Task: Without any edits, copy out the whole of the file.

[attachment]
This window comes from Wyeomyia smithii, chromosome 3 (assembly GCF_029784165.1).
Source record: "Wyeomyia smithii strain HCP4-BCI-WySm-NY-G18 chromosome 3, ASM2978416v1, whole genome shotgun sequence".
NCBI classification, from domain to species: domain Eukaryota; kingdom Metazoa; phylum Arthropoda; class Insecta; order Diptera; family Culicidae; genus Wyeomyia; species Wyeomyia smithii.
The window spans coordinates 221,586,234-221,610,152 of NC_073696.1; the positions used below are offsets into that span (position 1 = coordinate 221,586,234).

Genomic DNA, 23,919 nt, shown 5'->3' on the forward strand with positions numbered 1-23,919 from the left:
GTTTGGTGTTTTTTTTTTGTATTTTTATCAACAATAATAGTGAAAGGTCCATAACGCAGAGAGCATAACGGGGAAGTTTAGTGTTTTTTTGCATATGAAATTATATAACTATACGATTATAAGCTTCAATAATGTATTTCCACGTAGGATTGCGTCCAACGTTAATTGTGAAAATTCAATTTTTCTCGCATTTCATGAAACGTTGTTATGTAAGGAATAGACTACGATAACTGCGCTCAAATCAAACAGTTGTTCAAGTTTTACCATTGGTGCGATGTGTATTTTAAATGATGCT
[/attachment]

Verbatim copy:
This window comes from Wyeomyia smithii, chromosome 3 (assembly GCF_029784165.1).
Source record: "Wyeomyia smithii strain HCP4-BCI-WySm-NY-G18 chromosome 3, ASM2978416v1, whole genome shotgun sequence".
NCBI classification, from domain to species: domain Eukaryota; kingdom Metazoa; phylum Arthropoda; class Insecta; order Diptera; family Culicidae; genus Wyeomyia; species Wyeomyia smithii.
The window spans coordinates 221,586,234-221,610,152 of NC_073696.1; the positions used below are offsets into that span (position 1 = coordinate 221,586,234).

Genomic DNA, 23,919 nt, shown 5'->3' on the forward strand with positions numbered 1-23,919 from the left:
GTTTGGTGTTTTTTTTTTGTATTTTTATCAACAATAATAGTGAAAGGTCCATAACGCAGAGAGCATAACGGGGAAGTTTAGTGTTTTTTTGCATATGAAATTATATAACTATACGATTATAAGCTTCAATAATGTATTTCCACGTAGGATTGCGTCCAACGTTAATTGTGAAAATTCAATTTTTCTCGCATTTCATGAAACGTTGTTATGTAAGGAATAGACTACGATAACTGCGCTCAAATCAAACAGTTGTTCAAGTTTTACCATTGGTGCGATGTGTATTTTAAATGATGCT